Kłomino – A Ghost Town in Poland

They call Kłomino the only ghost town in Poland and it is recognised as such by the Polish government. It is located near Szczecinek in north-western Poland.

The village began life as Westfalenhof in the former German province of Pomerania. It was a small and unassuming place but in the 1930s, the Wehrmacht constructed a large military base and by 1939, 60,000 troops had made the sleepy little village their home.

German troops in Westfalenhof
German troops in Westfalenhof.

After Germany invaded Poland to start World War II, a prisoner of war camp was opened in Westfalenhof. Nearly 10,000 Polish soldiers and citizens had been arrested during the invasion and detained at the POW camp. In June 1940, it was renamed Oflag II D Gross-Born. It was then used to detain French POWs who had been detained during the invasion of France. The camp evaded the horrors that occurred in so many other German facilities.

German soldiers having lunch at the camp.
German soldiers having lunch at the camp.

The base was liberated by the Soviet Union in 1945 and the Red Army took permanent possession of it, keeping it as Soviet territory on Polish soil. The town became off limits to anyone but the Red Army. It was renamed Grodek but did not appear on any Polish maps. It housed 6,000 Soviet soldiers.

When the Soviet Union collapsed and their Russian successors eventually pulled out in 1993, the Polish military stepped in and the government began the process of selling the entire village. No buyers were found and nobody seemed keen to settle in the newly renamed Kłomino. The Polish Army maintained a presence in the area for about a year before leaving it to the local civilian authorities.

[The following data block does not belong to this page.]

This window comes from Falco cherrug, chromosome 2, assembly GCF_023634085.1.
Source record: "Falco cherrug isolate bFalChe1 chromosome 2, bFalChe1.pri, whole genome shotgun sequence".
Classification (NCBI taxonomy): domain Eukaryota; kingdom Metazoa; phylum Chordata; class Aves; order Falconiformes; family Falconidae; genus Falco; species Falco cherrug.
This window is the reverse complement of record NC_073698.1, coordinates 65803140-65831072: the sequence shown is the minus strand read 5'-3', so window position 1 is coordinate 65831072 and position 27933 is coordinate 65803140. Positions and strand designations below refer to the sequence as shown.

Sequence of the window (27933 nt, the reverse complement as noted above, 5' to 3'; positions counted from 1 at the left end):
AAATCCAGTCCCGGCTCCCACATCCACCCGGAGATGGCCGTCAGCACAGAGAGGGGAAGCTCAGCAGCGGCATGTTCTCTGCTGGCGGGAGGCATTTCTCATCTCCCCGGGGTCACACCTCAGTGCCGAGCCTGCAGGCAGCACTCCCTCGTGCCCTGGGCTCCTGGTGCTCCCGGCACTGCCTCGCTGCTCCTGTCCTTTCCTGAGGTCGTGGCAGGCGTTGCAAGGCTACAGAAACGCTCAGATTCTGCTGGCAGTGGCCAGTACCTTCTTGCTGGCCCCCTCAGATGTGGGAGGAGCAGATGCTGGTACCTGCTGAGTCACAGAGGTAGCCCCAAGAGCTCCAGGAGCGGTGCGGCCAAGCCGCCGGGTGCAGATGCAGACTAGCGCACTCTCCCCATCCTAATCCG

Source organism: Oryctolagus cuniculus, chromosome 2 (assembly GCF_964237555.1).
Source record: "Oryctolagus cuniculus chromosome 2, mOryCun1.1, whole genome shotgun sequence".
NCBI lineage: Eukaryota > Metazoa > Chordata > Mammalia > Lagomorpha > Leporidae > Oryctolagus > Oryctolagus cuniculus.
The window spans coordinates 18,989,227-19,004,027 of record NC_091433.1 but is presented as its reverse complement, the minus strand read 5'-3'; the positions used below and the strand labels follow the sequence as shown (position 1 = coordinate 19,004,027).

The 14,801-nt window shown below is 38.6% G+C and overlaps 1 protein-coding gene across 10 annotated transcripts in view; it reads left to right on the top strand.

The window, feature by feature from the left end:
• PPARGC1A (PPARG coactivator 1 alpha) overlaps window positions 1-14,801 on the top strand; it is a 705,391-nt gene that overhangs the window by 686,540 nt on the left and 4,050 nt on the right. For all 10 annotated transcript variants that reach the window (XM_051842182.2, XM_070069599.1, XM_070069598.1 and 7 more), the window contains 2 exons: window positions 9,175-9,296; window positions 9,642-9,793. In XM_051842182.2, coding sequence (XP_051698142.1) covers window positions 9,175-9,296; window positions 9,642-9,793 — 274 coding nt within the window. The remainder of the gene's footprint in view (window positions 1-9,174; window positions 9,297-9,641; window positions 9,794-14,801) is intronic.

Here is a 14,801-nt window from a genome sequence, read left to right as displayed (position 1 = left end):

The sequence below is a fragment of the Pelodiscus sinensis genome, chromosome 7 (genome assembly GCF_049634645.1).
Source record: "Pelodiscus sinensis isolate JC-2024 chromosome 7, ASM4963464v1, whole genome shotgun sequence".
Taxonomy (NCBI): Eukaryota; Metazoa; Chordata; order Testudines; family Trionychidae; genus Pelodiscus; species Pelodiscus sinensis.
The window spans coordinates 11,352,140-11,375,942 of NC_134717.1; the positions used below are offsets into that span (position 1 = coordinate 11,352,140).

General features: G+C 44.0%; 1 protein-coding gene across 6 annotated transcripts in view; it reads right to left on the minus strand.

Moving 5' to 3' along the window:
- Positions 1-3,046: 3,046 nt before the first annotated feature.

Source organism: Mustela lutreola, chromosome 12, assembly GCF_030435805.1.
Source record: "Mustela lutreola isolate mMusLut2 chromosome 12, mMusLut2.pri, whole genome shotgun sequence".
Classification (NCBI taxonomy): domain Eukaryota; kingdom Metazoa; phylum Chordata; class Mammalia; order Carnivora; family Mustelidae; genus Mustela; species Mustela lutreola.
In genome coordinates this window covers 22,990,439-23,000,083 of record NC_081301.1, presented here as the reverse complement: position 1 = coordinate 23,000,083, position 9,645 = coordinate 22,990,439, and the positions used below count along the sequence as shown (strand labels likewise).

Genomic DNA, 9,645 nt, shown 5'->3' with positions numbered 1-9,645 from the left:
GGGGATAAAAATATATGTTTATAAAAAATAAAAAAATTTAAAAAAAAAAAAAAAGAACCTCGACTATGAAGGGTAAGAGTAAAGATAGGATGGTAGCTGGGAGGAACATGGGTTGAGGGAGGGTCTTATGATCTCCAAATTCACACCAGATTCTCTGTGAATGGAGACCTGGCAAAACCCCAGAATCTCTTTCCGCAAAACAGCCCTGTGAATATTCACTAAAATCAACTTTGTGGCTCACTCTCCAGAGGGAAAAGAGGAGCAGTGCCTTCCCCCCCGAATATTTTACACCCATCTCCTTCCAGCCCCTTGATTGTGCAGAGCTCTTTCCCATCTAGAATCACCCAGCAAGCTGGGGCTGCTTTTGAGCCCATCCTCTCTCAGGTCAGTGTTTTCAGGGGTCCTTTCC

Kłomino is Poland’s only ghost town
An abandoned apartment building in Kłomino.

Ruins of an apartment building in Kłomino
The apartment blocks were used to house soldiers.

Unbelievably, the town is not completely empty. The current population is 5 and although there are no shops, buses or other services, none of those in residence are interested in leaving, happy to live in the former Soviet ghost town and away from the rest of the world.

The ghost town of Kłomino in Poland
The door of the apartment block was blocked up but the windows have been broken rendering it pointless.

An apartment building in the Polish ghost town of Klomino
An eerie view of an abandoned apartment block in Kłomino.

This is the actual advert used by the Polish government to try sell Kłomino:

Complete ex-Soviet military village capacity for over 1,000 families, 82.78 ha of land with its own lake and barrack style buildings, 11 buildings in varying condition including a firing range and canteen. Nearest town 4 km. Offers invited around 2 million euros. Only partial information available as costs will vary depending on type of project proposed and subsequent EU subsidy availability.

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